You may need to exercise professional judgement as to whether you should report internally or outside the organisation, especially if the cause of concern is someone to whom the pharmacist has strong loyalties, such as a line manager. Reading the GPhC guidance will help you to understand the importance of raising concerns. How concerns are raised is dependent on situations and the setting. You should also know where you can seek further advice, such as if your concern is about the pharmacy owner. 

Exam questions on this outcome are most likely to test your professional judgement on whether you should report within the company/employer or externally. You will need to know the reporting process, what records to keep and the underpinning guidance of law that would inform your decisions. Most questions are written with the aim of bringing different pieces of knowledge together; for example, data protection and confidentiality. Below are some important documents that may help you to achieve the above outcome. We strongly recommend that you spend some time reading them in detail. Please note that this list is not exhaustive.

Example exam question 

You are a locum pharmacist in charge of the pharmacy on a Saturday and standing in for the regular pharmacist manager who is on holiday. You learn that two of the three staff members who are actively dispensing prescriptions and selling various over-the-counter (OTC) products are not trained in healthcare or dispensary duties. In addition, they are not enrolled on any training course. They tell you that “everyone who recently joined this company is still waiting to be enrolled on the course and that the owner (superintendent pharmacist) is aware”.

Who is the most appropriate person or organisation to raise your concerns with?

A: The GPhC 

B: The superintendent pharmacist or owner

C: The integrated care system or local health board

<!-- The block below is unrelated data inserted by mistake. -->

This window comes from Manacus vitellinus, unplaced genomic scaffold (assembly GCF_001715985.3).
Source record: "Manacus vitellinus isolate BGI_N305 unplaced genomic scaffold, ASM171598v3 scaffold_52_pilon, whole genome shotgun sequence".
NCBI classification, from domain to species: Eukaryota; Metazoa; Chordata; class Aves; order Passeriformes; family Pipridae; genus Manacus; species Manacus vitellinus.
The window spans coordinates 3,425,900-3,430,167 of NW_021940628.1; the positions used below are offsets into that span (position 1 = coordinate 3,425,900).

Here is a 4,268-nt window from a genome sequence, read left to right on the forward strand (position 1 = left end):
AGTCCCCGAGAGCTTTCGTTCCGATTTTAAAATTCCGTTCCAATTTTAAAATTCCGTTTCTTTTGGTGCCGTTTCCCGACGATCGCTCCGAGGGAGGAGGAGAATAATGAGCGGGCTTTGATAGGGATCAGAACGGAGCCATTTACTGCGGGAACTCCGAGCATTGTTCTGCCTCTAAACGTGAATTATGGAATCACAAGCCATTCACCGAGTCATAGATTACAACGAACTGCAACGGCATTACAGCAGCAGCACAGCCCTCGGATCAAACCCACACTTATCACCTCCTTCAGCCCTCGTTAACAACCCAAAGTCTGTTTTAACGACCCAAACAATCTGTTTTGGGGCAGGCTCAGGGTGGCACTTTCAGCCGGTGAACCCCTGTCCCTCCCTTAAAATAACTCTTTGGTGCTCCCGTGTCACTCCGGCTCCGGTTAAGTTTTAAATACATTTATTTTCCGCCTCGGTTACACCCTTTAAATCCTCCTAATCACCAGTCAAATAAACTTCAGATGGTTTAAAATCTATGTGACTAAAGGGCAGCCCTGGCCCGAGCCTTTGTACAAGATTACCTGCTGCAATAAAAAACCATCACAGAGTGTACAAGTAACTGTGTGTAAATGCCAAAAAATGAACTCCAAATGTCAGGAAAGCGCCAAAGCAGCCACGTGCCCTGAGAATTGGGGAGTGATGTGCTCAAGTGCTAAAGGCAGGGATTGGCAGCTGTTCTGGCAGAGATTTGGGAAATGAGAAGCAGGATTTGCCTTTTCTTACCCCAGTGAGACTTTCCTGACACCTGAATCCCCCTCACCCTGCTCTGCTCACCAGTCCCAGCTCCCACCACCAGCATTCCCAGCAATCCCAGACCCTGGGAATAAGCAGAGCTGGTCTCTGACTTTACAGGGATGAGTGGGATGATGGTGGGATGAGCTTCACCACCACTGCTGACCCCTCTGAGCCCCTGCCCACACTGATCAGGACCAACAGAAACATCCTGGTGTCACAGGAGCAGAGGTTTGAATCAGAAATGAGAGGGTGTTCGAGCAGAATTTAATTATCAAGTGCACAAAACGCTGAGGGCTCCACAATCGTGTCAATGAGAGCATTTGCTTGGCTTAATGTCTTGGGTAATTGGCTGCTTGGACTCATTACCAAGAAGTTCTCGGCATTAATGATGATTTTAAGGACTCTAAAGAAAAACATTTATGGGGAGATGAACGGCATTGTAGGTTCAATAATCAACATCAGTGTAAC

D: The police

E: The regular pharmacist manager

ANSWER = B is the most appropriate answer.


This is a challenging scenario and one that requires careful application of professional judgement and underpinning knowledge. At first glance, it may appear that reporting to an external organisation may be appropriate, assuming that the staff workers are telling the truth, in which case you would be inclined to report to the GPhC. With no absolute certainty on what you have been told, it would be most appropriate to report this to the superintendent pharmacist or owner and only escalate to the GPhC if the issue is unresolved. It would not be the best option to report to the police or integrated care system or local health board as no crime or breach of the pharmacy contract has occurred. Reporting to the regular pharmacy manager may not yield the desired outcome as they do not own the pharmacy. The most appropriate answer is B. Note that with single best answer questions, the answer may not necessarily be 100% right but should be better than the other options. Equally, the other options may also contain elements that are right in some ways but, based on the information contained in the question, do not stand out as the single best answer (SBA).

Worked example 2

How to meet the above outcome